Thank you, Sir Nicholas. It was nice of you to describe my contribution as valuable to this Committee, particularly since I was disagreeing, saying, “No, no and no again” to the Minister’s typically persuasive and eloquent argument. The Committee will not be persuaded by his eloquence on this occasion, however, because it is inconceivable that it could recognise that the conditions outlined in clause 1 would be met to the satisfaction of the Director of Public Prosecutions and that he would also be satisfied that, because of those conditions, there is a risk that the administration of justice might be impaired. The Minister is trying to persuade us that, even though he cannot conceive of any instance in which the DPP would not issue a certificate, he is still not convinced that he should change the DPP’s discretion, which is indicated by the use of the word “may” in clause 1(2), into a duty.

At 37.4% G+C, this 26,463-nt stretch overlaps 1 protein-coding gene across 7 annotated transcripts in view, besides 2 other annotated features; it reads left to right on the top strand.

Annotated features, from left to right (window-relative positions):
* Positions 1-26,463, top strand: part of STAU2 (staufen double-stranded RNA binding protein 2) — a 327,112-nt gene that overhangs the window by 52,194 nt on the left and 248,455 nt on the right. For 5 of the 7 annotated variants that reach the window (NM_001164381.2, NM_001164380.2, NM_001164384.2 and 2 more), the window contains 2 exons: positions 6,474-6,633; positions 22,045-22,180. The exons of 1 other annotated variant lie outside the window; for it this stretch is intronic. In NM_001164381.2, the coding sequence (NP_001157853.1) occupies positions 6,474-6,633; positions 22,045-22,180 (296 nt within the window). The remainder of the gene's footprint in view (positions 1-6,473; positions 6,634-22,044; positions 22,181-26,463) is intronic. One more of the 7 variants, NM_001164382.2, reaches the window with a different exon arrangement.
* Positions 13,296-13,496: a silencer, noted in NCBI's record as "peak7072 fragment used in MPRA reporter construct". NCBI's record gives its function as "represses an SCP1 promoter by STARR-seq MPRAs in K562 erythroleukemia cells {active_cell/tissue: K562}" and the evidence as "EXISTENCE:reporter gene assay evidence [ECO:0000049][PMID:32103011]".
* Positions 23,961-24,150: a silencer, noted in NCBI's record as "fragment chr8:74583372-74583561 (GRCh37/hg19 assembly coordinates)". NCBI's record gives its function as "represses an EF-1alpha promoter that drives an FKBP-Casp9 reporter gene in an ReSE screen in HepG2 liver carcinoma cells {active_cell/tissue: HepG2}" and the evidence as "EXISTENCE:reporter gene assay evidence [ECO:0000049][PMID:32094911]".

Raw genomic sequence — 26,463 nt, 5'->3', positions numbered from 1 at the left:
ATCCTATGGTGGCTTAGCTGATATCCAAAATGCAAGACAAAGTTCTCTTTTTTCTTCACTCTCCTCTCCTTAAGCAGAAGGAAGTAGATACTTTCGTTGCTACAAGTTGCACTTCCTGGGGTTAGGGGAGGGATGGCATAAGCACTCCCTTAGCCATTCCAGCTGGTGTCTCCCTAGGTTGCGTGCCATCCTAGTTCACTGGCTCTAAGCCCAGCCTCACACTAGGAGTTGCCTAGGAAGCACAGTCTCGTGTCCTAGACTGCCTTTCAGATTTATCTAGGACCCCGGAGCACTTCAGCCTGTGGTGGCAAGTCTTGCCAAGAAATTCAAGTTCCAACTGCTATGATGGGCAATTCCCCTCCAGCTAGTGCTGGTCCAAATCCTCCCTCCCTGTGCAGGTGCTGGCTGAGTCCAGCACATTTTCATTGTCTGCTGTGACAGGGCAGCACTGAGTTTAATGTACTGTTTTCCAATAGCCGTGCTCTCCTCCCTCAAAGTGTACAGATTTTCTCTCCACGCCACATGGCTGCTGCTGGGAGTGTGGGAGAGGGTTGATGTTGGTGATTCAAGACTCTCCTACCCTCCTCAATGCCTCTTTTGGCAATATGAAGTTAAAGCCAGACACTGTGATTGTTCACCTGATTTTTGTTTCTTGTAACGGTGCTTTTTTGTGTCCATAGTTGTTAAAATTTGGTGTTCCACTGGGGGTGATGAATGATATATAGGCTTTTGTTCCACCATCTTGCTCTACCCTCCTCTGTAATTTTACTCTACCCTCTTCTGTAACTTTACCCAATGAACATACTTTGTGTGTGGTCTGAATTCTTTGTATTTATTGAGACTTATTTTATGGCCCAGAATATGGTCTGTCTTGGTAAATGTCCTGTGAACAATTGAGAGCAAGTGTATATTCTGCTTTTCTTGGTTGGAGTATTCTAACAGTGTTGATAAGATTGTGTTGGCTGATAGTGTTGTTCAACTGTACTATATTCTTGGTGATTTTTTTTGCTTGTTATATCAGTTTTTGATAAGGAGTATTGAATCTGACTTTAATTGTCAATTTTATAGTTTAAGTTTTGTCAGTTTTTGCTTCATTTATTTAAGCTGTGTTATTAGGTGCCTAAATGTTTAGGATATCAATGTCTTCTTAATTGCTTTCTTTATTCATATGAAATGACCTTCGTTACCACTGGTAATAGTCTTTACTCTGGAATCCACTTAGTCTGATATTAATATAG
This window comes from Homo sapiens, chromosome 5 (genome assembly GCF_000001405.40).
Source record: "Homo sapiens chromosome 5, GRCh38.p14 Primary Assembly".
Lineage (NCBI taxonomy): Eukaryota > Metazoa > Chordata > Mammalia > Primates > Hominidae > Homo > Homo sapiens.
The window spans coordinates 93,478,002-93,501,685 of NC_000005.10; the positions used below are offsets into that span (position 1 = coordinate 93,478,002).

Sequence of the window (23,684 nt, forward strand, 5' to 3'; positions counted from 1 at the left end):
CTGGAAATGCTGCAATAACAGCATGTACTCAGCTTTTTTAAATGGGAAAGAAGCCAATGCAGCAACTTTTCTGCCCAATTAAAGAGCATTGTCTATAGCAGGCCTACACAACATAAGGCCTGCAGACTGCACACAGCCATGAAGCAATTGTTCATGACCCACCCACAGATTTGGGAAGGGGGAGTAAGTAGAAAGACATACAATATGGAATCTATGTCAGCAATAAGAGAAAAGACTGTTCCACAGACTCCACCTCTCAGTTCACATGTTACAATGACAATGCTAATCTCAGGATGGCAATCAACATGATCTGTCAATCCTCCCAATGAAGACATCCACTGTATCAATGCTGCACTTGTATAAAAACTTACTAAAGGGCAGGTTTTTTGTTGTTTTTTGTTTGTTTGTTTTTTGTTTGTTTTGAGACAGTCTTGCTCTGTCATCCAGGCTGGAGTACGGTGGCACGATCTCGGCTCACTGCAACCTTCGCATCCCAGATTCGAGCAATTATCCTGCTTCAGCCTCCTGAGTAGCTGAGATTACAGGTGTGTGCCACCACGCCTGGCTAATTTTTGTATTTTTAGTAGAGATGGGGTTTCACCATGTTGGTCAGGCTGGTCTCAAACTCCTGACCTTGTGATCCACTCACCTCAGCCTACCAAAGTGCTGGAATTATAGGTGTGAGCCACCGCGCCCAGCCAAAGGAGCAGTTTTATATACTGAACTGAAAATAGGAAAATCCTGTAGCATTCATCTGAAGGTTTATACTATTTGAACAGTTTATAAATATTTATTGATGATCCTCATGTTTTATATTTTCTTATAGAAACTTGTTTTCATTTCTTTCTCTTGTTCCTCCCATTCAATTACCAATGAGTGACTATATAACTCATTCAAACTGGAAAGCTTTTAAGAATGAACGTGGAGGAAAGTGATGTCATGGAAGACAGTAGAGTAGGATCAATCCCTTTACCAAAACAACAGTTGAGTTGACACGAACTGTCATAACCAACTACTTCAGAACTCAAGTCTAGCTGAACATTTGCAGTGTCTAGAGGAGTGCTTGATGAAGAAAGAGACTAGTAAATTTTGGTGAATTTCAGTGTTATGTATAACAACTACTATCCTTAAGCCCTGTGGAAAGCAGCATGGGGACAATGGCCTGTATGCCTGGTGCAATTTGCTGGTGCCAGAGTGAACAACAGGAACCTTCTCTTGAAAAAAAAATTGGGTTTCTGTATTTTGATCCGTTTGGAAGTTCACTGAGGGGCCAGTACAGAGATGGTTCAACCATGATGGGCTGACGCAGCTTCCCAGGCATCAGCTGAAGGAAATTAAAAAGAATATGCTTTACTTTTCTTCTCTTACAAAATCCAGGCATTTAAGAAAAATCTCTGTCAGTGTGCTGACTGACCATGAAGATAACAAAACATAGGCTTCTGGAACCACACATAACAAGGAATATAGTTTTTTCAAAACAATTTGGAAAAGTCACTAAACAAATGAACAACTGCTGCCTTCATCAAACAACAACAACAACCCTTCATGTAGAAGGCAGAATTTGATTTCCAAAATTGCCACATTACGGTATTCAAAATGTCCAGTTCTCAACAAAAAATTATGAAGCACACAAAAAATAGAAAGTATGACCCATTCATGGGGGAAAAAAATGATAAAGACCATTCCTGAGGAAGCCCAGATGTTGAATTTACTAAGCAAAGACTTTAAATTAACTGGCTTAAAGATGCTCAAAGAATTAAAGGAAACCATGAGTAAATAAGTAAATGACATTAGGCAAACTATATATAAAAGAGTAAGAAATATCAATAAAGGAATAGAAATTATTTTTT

The Minister eloquently reminded us in this morning’s sitting that we really have nothing to worry about, because if there is any danger at all of jury tampering, it will be picked up under the Criminal Justice Act 2003. The Act gained Royal Assent four years ago and I think that he hinted that section 44 is its key provision, but that came into force only today or this week.